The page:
Transboundary Lakes and Reservoirs: Status and Trends
Volume two focuses on a global-scale assessment of transboundary lake and reservoir basins, which considers their unique defining features, the stresses on their life-supporting ecosystem goods and services, and the assessment and management implications of their inter-linkages with other water systems. It was prepared by the International Lake Environment Committee (ILEC), in cooperation with The Meadows Center for Water and the Environment, Texas State University; Research Centre for Sustainability and Environment (RCSE), Shiga University; Corazón de la Tierra, Guadalajara, Mexico; and International Environmental Management Services (IEMS), Waukesha, Wisconsin USA.
The activities for preparation of the assessment included : (1) collection and dissemination of information and data on environmental aspects of lakes; (2) promotion of technical and management training and workshops on the lake environment; and (3) collaboration with governmental agencies, research institutes and NGOs throughout the world, particularly in developing countries, on environmentally-sound lake management directed to the sustainable use of life -supporting lake ecosystem goods and services.
The transboundary analysis of lakes clearly indicated that ranking lakes in regard to the nature and magnitude of the threats facing them is not simply a number-crunching exercise. Rather, it requires a detailed case-by-case assessment that considers a range of interlinked factors, including their current in-lake status, their geographic location, their linkages with other flowing and pooled water systems in their basins, the range of defining institutional, policy and socio-economic issues, the adequacy of the governance framework under which they are managed, and the magnitude of the threats to the sustainable use of their ecosystem services. Identifying the ‘worst’ transboundary lake in a given region is also problematic because the very definition of degradation in a given case, whatever its cause, is a function not only of the lake itself, but also of the perspective of those using the ranking results and the factors they consider most important in regard to the rankings.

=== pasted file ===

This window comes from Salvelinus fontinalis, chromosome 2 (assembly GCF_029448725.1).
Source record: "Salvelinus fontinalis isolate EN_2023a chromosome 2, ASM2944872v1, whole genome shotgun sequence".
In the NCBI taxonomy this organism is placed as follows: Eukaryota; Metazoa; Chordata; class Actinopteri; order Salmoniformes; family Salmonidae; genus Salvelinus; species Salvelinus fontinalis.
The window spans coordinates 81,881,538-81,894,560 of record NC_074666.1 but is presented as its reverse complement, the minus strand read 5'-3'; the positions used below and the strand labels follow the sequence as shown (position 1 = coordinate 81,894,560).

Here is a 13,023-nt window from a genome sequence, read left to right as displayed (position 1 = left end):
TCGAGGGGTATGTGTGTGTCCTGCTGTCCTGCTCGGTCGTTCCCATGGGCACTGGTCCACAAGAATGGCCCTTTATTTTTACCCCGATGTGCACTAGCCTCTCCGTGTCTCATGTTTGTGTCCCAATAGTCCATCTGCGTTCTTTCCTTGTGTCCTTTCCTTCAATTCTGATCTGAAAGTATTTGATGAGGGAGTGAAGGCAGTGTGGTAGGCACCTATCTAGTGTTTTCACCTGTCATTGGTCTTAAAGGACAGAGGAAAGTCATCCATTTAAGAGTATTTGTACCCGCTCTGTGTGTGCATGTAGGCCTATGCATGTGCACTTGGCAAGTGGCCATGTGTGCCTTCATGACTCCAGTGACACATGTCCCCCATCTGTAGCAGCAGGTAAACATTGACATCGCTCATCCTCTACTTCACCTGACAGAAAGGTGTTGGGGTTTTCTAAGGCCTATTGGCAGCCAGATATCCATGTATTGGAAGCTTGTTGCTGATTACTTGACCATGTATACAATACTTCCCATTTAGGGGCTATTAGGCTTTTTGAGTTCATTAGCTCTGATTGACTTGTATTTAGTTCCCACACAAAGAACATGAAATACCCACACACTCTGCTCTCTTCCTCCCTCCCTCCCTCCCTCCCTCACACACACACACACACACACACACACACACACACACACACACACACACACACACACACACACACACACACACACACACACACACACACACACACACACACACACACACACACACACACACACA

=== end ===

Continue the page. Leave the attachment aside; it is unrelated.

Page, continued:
Consideration of the context is fundamental to optimizing the meaning and significance of the transboundary lake threat rankings, and the responsibility for identifying the appropriate context rests with the user(s) of the ranks, being fundamentally important for maximizing their value and meaning. The Scenario Analysis Program developed for compiling, analyzing and computing the transboundary lake threat scores, in combination with the integrated assessment and management approach encompassed within ILEC’s Integrated Lake Basin Management (ILBM) provides a means of facilitating such considerations. As a complement to the widely-used Integrated Water Resources Management (IWRM) approach, the ILBM Platform process represents a virtual framework for identifying and assessing the many complicated interacting factors influencing effective lake basin management, particularly as related to sustainable lake ecosystem services. It represents a means of considering the significantly different assessment and management needs of lakes and other lentic water systems that comprise the vast majority of the readily-available liquid surface freshwater of the planet.
Transboundary Lake Basins & Reservoirs : Key Messages